Galactic core a beauty to behold

Photo: Supplied
Photo: supplied

Yesterday was a cross-quarter day, marking the halfway point between the spring equinox and the summer solstice, writes Ian Griffin.

Ian Griffin
Ian Griffin
Many years ago, when working at the Armagh Planetarium, in Northern Ireland, I learned that in the Celtic calendar, where equinoxes and solstices marked the mid-points of the seasons, the cross-quarter day between spring and summer was called Beltaine. It was a day for song and dance, celebrating the coming of summer.

So, according to Celtic custom, today is the first day of summer.

Sunrise this morning occurred at 6.05am, with sunset at 20.38pm. Let's hope the clouds stay away for the 14hr 33min the sun is above our horizon.

The moon reaches last quarter on Saturday. This means that each night it will rise later in the evening, so for the next week or so, the early part of the night will be darkest and the best time to stargaze.

While not asking you to belt out a song to honour Beltaine, I will instead encourage you to find time to bid adieu to a rather beautiful part of the sky that is very much a symbol of southern hemisphere winter.

As the sun moves south, it is slowly approaching the region of the sky containing the galactic core. If you miss it, you will have to wait until February to once again enjoy the glorious star clouds of Scorpius and Sagittarius when they emerge in the pre-dawn sky.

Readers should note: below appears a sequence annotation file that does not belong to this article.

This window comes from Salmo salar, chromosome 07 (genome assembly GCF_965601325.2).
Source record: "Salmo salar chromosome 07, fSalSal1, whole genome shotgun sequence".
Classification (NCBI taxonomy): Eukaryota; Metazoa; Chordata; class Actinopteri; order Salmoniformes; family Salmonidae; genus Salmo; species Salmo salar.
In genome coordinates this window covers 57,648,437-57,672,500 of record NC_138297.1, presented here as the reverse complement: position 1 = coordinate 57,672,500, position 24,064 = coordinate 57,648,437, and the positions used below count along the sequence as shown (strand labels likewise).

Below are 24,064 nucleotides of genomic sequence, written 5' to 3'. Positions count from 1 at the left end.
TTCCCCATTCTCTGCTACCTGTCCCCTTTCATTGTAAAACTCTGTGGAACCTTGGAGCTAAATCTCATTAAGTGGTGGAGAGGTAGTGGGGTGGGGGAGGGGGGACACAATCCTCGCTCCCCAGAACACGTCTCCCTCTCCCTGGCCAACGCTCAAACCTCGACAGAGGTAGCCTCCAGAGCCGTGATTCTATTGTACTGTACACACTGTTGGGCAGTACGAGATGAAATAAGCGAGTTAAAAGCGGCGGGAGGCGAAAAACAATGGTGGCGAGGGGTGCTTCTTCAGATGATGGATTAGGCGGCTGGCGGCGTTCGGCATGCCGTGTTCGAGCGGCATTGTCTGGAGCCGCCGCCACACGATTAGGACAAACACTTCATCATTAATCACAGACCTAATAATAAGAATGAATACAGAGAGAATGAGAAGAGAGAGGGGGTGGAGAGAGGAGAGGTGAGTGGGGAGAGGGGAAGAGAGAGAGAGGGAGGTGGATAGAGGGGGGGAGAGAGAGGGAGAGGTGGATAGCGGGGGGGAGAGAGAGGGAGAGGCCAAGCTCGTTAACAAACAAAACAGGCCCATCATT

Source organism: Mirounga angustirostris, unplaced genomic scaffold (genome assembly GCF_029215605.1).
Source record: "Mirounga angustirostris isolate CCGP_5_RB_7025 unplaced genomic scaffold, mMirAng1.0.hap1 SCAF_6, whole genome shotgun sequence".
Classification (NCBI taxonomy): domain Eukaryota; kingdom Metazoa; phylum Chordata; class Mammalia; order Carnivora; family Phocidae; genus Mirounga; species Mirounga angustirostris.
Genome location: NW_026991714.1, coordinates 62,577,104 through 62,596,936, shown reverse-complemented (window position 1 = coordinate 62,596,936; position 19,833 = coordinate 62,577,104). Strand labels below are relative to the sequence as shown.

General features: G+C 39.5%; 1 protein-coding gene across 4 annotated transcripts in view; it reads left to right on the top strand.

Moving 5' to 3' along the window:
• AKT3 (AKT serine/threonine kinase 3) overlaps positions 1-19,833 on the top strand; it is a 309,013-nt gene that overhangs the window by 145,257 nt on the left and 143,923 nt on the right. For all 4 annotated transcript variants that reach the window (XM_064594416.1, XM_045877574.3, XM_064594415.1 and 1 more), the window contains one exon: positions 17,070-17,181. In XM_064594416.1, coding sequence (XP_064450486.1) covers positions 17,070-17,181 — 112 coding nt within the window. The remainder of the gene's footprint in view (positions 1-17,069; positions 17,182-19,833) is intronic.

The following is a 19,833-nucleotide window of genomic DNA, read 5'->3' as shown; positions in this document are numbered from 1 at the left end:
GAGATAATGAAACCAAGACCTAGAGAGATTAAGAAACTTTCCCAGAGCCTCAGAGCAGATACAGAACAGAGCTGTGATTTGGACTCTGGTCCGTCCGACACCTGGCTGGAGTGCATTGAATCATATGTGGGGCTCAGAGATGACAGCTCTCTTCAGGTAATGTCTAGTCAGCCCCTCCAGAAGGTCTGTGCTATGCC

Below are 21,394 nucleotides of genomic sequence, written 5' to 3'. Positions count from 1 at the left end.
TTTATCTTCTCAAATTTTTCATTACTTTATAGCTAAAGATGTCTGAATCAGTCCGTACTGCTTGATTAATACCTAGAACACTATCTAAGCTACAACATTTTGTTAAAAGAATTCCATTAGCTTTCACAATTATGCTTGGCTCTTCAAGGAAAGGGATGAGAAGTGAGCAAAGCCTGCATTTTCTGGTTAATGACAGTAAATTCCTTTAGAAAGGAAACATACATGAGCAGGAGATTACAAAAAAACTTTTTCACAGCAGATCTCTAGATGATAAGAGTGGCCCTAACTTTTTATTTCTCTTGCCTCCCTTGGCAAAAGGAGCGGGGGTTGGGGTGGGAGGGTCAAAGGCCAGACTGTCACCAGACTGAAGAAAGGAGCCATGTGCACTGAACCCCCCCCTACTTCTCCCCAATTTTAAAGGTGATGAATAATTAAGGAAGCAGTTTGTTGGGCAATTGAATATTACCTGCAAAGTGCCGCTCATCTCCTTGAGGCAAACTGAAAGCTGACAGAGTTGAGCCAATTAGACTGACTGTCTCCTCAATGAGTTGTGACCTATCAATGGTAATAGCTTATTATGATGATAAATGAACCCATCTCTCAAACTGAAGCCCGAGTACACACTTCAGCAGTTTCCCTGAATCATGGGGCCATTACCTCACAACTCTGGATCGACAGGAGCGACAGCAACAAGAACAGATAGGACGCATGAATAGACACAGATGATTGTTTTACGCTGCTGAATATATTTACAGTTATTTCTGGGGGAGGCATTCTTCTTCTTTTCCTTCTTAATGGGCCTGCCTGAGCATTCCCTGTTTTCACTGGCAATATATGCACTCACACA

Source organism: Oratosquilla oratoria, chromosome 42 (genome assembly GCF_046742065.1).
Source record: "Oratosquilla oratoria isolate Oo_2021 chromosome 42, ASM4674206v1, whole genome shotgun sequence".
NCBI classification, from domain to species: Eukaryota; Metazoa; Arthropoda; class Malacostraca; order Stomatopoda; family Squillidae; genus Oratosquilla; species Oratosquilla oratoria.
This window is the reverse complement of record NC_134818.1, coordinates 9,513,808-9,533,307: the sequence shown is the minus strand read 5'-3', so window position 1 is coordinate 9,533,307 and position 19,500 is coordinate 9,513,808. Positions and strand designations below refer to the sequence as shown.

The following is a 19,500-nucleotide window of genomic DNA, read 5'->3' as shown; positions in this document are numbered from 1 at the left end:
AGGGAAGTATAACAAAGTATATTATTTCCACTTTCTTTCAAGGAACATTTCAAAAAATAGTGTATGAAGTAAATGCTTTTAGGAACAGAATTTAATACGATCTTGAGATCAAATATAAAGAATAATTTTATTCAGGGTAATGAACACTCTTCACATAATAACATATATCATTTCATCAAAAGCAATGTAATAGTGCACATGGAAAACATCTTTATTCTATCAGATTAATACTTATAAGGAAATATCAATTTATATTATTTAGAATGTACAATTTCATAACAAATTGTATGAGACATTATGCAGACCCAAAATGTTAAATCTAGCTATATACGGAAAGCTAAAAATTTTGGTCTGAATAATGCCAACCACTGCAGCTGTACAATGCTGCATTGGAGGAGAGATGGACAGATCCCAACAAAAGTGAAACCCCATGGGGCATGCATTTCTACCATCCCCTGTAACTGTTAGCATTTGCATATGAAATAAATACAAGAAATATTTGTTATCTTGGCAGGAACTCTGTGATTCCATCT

If you are interested in photography, it is possible to obtain some unique ''selfies'' that include the centre of the galaxy.

To do this you will need a camera with a wide-angle lens focused on infinity. You will also need a sturdy tripod. Set your camera for an exposure of between 15 and 30 seconds at its highest ISO. Point the camera towards the southwest, set the self-timer, and press the shutter!

I tried this experiment myself back in 2015 and this week's picture was the result. It was taken on one of the pull-offs on the road between Brighton and Taieri Mouth.

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